U.S. News

Garcia Padilla: May have to choose between creditors and services

Getty Images

Puerto Rico could be completely illiquid by November, pushing it closer to defaulting on major debt payments, the territory's top officials said Thursday.

Without support from the U.S. federal government, "Puerto Rico may have to choose between paying its creditors and providing essential services to the island's 3.5 million American citizens," the Governor of Puerto Rico, Alejandro Garcia Padilla, told lawmakers at a Senate hearing on Thursday.

Details of just how severe Puerto Rico's short-term liquidity crisis has become were outlined in the Governor's written statement.

"Based on current information the Commonwealth will have a negative cash balance of $29.8 million in November 2015," and Puerto Rico's "illiquidity will only grow worse when a $355 million debt service payment on bonds of the Government Development Bank (GDB) comes due on December 1."

Read MoreHow can Puerto Rico get out of this 'mess'?

Based on current information, "the GDB, which faces its own liquidity crisis, is not expected to be able to make the payment," to its bondholders, the statement added.

Antonio Weiss, the Counselor to the U.S. Treasury Secretary, outlined the key details of the Obama administration's proposed policy changes to help aid the cash-strapped island.

The plan, unveiled late Wednesday, includes an unprecedented "Super Chapter 9" proposal to create a restructuring framework that is reserved exclusively for U.S. territories. The proposal would give Puerto Rico access to Chapter 9 - a chapter of the U.S. Bankruptcy Code that allows local and state governments to restructure their debt - to restructure not just its municipalities' debts, but also allow the Commonwealth as a whole to restructure its debt under U.S. bankruptcy laws.

Is the future bright for Greece?
Is the future bright for Greece?

Some experts, including Daniel Hanson, an analyst at Height Securities who attended the hearing, believe the proposed "Super Chapter 9" is a non-starter. In a research note issued Thursday, Hanson puts the odds of Congress passing the extraordinary measure at "below 5 percent," adding that it is "extraordinarily unlikely that Congress would find such legislation to be consistent with a contemporary Republican fiscal posture."

Before Congress moves forward with , a large issue will likely need to be rectified; the Commonwealth needs to provide transparent and verifiable financial data for the committees to evaluate.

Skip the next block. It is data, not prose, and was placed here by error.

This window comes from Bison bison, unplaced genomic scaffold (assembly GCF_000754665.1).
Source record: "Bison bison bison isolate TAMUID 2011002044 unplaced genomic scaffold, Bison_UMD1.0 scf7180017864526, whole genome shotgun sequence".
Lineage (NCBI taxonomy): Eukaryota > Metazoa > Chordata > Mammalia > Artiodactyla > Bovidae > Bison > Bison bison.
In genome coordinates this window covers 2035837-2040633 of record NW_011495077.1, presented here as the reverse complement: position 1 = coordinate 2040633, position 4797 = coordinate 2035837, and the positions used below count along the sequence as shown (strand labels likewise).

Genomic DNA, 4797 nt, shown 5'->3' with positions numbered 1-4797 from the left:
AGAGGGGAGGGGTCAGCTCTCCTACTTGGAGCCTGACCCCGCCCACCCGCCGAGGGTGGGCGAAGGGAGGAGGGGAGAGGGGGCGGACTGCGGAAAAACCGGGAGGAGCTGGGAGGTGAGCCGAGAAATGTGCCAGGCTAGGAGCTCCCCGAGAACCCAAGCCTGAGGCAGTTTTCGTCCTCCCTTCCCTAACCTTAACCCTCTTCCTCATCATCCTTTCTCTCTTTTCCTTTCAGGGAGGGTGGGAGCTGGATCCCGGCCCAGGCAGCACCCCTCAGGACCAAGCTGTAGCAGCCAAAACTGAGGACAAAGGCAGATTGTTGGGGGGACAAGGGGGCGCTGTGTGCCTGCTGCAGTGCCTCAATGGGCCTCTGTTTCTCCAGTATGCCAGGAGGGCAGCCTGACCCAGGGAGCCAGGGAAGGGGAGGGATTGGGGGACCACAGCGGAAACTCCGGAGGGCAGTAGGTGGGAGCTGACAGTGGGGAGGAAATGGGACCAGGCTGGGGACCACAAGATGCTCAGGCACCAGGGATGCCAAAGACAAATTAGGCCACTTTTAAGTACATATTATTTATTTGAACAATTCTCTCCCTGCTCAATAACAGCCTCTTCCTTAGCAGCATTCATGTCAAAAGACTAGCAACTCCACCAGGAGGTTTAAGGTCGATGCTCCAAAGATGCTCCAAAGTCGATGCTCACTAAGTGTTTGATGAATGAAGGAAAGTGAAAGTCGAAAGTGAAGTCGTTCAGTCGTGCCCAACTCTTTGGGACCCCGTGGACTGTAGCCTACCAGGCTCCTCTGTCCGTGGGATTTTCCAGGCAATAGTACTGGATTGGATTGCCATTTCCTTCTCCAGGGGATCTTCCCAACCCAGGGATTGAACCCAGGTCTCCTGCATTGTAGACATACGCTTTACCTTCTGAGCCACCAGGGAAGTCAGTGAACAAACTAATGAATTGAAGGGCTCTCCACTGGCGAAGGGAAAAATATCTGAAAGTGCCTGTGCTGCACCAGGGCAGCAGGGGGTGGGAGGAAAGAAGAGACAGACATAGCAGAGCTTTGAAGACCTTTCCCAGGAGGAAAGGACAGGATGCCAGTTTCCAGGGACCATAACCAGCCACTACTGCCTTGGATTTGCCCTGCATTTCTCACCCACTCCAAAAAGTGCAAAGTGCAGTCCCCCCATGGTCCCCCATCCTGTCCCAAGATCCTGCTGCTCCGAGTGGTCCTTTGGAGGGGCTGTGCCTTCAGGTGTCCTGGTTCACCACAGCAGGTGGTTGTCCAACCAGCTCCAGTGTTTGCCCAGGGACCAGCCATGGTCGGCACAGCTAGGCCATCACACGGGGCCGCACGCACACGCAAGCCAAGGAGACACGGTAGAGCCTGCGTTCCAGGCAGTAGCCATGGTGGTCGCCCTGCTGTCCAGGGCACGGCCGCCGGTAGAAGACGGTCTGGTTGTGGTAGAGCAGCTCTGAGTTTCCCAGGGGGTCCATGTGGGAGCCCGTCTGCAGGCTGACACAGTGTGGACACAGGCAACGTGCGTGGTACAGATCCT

Gov. Padilla told the lawmakers that it may still be "weeks or months" until financials for fiscal year 2014 are ready for congressional review.

Despite this setback, Counselor Weiss, who is leading the Obama administrations' efforts to provide assistance to PR, assured the committee that Treasury "will apply all of its efforts, creativity and resources" to find a resolution to the indebted island's financial crisis.

Read MorePuerto Rico could become 'humanitarian crisis': TreasuryCounselor

Observers of Puerto Rico bonds are skeptical of Treasury's plans, with some questioning the legality of a Super Chapter 9 restructuring.

"Under current federal law this is not permitted," said David Tawil, co-founder and President Maglan Capital, who believes that if Congress were to pass this type of framework for debt restructuring, holders of Puerto Rico's paper who are forced to take haircuts "will have quite a strong legal argument".

Tawil, who specializes in corporate distressed debt situations, also noted that the proposal would likely have huge detrimental effects on bondholders.

Another potential unintended consequence of the Super Chapter 9 proposal is the impact on the muni debt markets.

Read MorePuerto Rico ends talks with bondholders as deadline looms

"The Administration's unprecedented proposal, so-called "Super Chapter 9", would restructure all of Puerto Rico's debt, including its Constitutional debt, and is widely expected to disrupt U.S. municipal debt markets raising the cost of borrowing for states and municipalities across the country", The Main Street Bondholders Coalition said in a statement.

George Carroll, a member of the Main Street Bondholders and retired municipal bond adviser, bought Puerto Rico General Obligation bonds for his retirement portfolio specifically because of their constitutional guarantee.

Carroll, who has been in the muni bond and finance business for 38-years, said the Super chapter 9 proposal was not only reckless, but would put Americans' retirement accounts at risk.

"Impairing constitutionally protected general obligation bonds will bring chaos to America's municipal bond market. This will spurt other states from New Jersey to Illinois to ask for Super Chapter 9, and the result would be a disaster for millions of American retirees who are invested in state and local general obligation bonds.